## 3. Discerning EIT from ATS in the plasmonic waveguide-resonators coupled system

In order to give a detailed picture about the transition from EIT to ATS in the plasmonic waveguide-resonators coupled system, we numerically simulated the transmission characteristics on the coupling strength between the two resonators using the finite element method(FEM). One simple way of describing coupling strength is using the coupling gap between the resonators. The other parameters of the structure are chosen as *L* = 400 nm, *d* = 150 nm, *w* = *w _{r}* =

*w*= 50 nm and

_{c}*g*= 5 nm, which remain unchanged throughout the simulation. As illustrated in Fig. 3, we obtain the evolution of the transmission spectrum as the coupling distance

*t*between the resonators increases from 26 nm to 50 nm with a step of 8 nm. The transparency peak reaches 0.7 when

*t*= 26 nm and exhibits a decrease to 0.6, 0.46 and 0.32 as the coupling distance becomes larger. Meanwhile, it’s easily observable that narrower transmission dips appear, which is consistent with the theoretical result. These results clearly demonstrate that the larger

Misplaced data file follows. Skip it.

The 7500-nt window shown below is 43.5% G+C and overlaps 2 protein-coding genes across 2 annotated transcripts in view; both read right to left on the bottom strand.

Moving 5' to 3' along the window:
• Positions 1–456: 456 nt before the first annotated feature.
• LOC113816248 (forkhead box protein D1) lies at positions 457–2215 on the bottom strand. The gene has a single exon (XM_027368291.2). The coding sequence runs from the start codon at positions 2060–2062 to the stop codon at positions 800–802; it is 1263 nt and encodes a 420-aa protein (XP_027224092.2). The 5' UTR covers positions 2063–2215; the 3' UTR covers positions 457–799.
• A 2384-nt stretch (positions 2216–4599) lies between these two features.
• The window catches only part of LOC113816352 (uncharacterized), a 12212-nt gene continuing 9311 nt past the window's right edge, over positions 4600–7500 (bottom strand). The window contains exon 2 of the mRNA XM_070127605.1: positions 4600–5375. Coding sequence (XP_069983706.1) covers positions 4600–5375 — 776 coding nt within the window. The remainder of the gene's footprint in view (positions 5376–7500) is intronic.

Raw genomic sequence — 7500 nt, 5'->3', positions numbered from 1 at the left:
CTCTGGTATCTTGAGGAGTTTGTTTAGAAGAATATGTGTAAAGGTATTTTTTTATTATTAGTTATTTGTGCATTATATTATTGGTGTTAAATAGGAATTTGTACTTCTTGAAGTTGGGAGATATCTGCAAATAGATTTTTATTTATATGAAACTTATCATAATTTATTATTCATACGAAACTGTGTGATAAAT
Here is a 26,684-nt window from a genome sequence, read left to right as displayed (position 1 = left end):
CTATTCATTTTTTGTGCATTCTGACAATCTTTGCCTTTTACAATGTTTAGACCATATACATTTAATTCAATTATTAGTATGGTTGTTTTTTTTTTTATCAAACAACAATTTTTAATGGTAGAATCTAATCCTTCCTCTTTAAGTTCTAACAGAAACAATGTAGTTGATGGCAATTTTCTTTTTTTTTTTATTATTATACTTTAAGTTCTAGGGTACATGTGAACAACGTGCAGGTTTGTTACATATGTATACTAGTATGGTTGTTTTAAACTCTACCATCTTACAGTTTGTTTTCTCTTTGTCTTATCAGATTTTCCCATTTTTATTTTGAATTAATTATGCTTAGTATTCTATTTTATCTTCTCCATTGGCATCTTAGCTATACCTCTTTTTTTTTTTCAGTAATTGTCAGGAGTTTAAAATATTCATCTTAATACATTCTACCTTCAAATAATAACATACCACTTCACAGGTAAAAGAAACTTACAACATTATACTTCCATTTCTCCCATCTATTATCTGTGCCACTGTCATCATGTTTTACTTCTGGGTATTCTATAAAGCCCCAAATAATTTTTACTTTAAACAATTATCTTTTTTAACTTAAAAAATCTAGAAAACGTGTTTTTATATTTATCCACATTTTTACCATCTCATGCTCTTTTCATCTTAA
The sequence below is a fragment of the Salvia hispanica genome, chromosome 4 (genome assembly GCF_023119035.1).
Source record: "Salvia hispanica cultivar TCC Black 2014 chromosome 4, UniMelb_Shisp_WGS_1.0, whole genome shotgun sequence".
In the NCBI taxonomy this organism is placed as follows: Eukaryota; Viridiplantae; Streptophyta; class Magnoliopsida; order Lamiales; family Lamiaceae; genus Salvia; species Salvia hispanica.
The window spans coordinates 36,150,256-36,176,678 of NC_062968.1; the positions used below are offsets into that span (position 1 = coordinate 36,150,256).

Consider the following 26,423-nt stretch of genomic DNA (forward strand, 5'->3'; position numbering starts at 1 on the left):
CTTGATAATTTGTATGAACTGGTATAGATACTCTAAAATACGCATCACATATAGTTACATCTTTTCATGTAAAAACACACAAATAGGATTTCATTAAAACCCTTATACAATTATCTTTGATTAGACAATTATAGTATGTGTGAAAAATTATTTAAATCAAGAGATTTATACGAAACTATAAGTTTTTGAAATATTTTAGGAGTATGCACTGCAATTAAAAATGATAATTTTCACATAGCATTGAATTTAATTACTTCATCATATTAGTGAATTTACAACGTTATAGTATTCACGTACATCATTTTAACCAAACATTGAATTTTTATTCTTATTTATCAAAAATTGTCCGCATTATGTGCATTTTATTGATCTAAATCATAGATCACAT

*t*will result in a weaker and narrower transmission peak at the same wavelength, which implies a smaller resonance splitting due to weaker coupling between the two resonators.

To get more insight into the physics of the transparency spectrum observed, we further investigated the field distributions of magnetic field at the transmitted peak wavelength of 631.6 nm and transparency-dip wavelength of 610 nm and 659.2 nm with *t* = 26 nm, respectively. Fig. 4(a)–4(c) indicates the distribution of the magnetic field for the wavelengths of the two transmission dips and the transmission peak. The middle subplot in Fig. 4(b) corresponds to the transparency peak at 631.6 nm while Fig. 4(a) and 4(c) correspond to the dips at 610 nm and 659.2 nm, respectively. It is quite distinct that at the two transmission dips both the resonators are strongly excited. Nevertheless, the magnetic fields in the two resonators are in-phase at 610 nm, while out-of-phase at 659.2 nm. Notably, at the transmission peak only the resonator *A* is excited while the other resonator is not excited. The explanation describing this phenomenon can be given as the destructive interference experienced by different optical pathways from the bus waveguide to the two supermode resonances, which cancels the original resonance peak at the transmission spectrum.